Many pet owners look at wintertime as a welcome break from bugs. And with that, their pets get a break from flea and tick medications, while their wallets get a little breather from the hefty costs of those drugs.
But is it a break pets and pet owners can afford to take?
If you think your indoor pets are not susceptible to fleas, think again.
- The flea is a very resilient pest with a unique, four-stage life cycle, that includes eggs, larvae, pupae, and adult.
- The flea is capable of surviving in outdoor temperatures as low as the mid to upper 30s.
- If the adult flea can find a host to live off of, like your pet, it can stay toasty warm throughout the winter months.
- As long as they are protected from the harsh weather, flea pupae remain settled in their cocoons until it is warm enough to come out.
Under natural circumstances, it would be unlikely your pet would become infested with fleas during the winter since they tend to be dormant during the colder weather.
However, since most people use some form of central heating indoors, fleas can comfortably survive year-round. Your heated home can support unwelcome travelers brought in on your shoes or pets.
Your best course of action is to treat your pet year-round with a preventative recommended by your veterinarian, and to routinely check for ticks. There are several types of preventatives on the market now, including topical treatments, oral chews, and collars.
In addition to preventing fleas and ticks on your pet, remember to take steps to make it less likely fleas and ticks will stick around your home. Be sure to:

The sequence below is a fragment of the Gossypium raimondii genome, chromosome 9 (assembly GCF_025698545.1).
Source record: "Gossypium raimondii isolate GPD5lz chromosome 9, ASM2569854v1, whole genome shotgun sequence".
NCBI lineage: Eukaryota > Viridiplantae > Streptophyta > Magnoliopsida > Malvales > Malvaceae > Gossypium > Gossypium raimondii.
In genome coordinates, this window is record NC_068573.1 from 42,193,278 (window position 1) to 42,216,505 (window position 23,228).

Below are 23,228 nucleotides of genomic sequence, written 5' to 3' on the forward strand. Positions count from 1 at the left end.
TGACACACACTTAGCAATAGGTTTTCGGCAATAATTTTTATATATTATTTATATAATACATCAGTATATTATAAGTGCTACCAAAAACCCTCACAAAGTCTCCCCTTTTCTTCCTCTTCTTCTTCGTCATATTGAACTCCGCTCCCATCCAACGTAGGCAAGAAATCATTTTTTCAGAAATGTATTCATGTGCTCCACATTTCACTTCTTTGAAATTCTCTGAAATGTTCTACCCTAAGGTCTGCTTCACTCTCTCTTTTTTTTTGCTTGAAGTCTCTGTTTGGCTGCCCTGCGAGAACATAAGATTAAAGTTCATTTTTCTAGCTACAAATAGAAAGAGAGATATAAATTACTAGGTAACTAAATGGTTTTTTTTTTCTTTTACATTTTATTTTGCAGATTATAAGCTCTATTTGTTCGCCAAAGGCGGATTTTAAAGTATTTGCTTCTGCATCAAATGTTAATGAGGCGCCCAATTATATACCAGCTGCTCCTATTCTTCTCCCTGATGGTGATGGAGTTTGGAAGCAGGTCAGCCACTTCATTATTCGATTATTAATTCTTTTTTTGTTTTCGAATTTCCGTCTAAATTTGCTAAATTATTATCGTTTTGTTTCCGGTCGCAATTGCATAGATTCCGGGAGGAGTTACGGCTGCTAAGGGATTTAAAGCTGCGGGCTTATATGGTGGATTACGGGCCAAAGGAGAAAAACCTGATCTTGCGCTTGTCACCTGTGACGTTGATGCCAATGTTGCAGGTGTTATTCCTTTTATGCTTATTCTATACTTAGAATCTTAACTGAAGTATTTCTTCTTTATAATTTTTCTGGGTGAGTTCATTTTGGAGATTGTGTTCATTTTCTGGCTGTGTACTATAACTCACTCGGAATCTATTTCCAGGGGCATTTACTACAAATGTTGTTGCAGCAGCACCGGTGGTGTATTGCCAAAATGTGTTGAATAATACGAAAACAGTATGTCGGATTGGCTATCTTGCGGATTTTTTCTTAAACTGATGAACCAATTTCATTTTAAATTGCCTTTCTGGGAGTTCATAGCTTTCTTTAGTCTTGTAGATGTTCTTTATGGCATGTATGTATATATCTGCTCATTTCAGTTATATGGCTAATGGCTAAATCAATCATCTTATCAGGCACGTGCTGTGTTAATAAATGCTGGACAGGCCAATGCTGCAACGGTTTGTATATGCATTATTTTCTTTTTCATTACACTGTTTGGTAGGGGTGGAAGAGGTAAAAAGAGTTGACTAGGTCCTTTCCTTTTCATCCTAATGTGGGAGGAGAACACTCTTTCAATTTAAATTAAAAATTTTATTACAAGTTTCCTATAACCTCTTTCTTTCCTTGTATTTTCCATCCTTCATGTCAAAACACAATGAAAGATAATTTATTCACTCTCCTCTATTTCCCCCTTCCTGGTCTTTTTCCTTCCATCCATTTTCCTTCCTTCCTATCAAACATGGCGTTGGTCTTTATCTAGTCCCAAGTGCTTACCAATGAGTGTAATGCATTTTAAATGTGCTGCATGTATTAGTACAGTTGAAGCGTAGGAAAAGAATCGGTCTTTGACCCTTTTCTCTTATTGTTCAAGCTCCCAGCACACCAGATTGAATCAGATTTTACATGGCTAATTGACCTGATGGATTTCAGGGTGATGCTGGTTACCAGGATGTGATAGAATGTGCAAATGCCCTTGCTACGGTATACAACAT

- Wash your pet’s bedding
- Vacuum carpets and soft surfaces
- Regularly vacuum areas where your pet spends the most time
- Routinely empty vacuum bags
Ticks are creepy, crawly, and can be deadly. Though these pests can be invisible to the naked eye (some are the size of a pinhead), don’t let winter fool you into a false sense of safety.
Once the cold weather breaks, tick season is on. These tiny critters come out with force and look to hitch a ride on the nearest warm body they can find.
- If the temperature gets near 40 degrees, ticks will become active. Ticks are unaware of the month or whether there is snow on the ground.
- They bite and then feed off of the blood of that human or animal’s body.
- When ticks are drinking the host’s blood, they can be transmitting serious diseases.
While Lyme Disease has been quite prevalent (and devastating) in recent years, ticks also transmit ehrlichiosis, anaplasmosis, and Rocky Mountain spotted fever.
Tick prevention protects your dog (and you) from these diseases.
In climates that remain mild year-round, the most active tick season is from October to March.
Climates with four distinct seasons usually have two highly active tick seasons. The first occurs in early spring and the second runs from early summer through fall.
Like fleas, ticks can survive milder winters in cold climates. The warmth provided by heated homes also offers ticks a safe breeding ground.
Year-round flea and tick prevention is not only important for your pet’s health, it is also the most effective way to keep you and your home disease and insect free.
Fortunately, many products work as both flea and tick preventatives, thus eliminating the need for multiple medications. It is crucial that you talk with your veterinarian about what type of product to use and how to effectively administer it, as pets react differently to medications.
In the long run, paying for year-round flea and tick preventative will cost you significantly less than vet bills to treat flea or tick-borne illnesses.